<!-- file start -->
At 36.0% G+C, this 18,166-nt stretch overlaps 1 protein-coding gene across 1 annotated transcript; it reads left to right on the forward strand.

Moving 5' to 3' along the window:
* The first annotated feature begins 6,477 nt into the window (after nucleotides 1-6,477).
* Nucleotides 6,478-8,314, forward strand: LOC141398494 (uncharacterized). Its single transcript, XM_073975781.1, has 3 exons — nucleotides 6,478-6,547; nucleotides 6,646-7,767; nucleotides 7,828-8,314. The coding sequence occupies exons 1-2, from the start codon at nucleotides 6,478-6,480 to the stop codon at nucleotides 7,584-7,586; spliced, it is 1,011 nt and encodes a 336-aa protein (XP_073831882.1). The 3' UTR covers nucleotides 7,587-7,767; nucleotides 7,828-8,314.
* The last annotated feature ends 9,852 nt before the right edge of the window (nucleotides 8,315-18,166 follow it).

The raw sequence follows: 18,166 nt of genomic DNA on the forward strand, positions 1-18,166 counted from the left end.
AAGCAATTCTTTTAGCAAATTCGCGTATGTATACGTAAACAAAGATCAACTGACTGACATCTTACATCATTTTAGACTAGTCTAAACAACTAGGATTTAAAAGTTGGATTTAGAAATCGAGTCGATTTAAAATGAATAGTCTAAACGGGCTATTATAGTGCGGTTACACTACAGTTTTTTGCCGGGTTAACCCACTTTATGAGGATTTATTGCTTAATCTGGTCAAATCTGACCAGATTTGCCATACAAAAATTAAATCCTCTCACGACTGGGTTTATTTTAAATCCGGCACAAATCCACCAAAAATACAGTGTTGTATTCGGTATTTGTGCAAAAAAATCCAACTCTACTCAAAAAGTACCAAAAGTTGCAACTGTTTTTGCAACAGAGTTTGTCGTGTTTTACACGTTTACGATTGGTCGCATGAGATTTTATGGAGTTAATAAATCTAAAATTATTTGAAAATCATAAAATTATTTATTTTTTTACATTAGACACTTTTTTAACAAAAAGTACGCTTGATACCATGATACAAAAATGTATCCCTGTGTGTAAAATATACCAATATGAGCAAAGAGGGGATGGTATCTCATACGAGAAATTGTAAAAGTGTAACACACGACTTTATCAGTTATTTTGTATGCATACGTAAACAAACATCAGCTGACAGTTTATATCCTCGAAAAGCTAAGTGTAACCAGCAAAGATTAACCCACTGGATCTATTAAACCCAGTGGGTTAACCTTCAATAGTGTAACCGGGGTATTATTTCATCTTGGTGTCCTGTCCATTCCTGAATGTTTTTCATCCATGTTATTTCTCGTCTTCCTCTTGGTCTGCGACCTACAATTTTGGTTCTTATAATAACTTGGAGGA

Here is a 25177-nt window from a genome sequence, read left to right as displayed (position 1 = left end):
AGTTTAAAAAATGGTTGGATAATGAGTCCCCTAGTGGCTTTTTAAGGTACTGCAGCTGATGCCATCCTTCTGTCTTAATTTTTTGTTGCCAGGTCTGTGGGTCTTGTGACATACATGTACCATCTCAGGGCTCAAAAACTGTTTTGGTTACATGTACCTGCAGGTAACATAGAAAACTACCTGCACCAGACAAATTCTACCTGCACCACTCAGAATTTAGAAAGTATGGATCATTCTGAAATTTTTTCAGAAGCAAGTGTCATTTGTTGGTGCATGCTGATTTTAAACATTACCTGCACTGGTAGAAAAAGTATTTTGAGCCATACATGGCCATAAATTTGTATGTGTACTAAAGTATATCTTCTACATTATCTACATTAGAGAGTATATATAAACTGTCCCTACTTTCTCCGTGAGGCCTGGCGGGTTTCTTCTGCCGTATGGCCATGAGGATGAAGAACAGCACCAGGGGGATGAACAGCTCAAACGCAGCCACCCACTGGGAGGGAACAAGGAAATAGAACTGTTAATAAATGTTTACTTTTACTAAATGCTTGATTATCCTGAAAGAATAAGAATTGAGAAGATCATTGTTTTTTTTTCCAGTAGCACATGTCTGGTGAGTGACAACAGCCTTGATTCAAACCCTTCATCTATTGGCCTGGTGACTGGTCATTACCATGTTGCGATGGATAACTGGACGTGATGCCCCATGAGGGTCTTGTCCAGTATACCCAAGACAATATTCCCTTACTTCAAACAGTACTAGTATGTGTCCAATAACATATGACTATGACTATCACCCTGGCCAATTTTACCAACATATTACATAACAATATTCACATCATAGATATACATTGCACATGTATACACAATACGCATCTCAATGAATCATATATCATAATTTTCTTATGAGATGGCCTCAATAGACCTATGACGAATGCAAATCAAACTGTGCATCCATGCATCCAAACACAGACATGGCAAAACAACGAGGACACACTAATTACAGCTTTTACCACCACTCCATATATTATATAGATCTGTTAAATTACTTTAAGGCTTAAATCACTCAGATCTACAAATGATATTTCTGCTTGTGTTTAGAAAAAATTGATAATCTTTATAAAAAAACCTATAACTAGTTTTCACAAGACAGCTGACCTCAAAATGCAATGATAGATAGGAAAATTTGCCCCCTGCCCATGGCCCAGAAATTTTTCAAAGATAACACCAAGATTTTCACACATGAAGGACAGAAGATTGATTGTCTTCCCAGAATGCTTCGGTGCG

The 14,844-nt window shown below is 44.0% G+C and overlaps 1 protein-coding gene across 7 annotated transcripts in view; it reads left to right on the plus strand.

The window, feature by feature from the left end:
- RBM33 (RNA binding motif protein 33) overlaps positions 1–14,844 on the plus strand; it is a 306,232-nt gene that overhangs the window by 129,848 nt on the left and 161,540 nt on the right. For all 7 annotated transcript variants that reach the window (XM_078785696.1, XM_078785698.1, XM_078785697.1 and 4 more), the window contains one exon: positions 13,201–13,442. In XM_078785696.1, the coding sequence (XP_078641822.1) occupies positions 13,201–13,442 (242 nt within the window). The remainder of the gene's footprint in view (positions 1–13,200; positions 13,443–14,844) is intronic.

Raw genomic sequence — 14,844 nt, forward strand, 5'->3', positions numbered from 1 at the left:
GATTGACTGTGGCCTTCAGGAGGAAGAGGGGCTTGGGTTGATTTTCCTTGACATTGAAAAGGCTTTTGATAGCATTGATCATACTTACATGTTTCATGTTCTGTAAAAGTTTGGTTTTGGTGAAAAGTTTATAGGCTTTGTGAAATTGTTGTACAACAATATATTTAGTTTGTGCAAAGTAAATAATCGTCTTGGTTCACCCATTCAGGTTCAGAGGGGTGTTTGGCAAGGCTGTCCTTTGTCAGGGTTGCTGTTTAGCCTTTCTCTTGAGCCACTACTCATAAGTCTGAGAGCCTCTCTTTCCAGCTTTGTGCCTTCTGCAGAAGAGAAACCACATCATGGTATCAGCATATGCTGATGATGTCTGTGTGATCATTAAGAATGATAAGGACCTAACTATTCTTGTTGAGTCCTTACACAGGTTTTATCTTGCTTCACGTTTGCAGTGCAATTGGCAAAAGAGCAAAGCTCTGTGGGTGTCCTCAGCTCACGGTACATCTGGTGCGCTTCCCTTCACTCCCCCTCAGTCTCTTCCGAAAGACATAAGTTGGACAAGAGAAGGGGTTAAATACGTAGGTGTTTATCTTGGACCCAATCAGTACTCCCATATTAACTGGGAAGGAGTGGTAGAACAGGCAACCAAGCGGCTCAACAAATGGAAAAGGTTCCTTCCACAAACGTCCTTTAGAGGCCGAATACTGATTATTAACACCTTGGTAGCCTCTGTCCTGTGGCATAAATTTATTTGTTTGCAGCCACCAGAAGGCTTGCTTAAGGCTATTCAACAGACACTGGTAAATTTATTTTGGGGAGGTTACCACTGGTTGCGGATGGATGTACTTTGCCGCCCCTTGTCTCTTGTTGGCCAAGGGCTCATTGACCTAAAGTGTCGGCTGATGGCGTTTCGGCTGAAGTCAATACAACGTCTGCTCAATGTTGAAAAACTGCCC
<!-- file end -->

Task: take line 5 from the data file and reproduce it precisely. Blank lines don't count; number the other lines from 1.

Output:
* The last annotated feature ends 9,852 nt before the right edge of the window (nucleotides 8,315-18,166 follow it).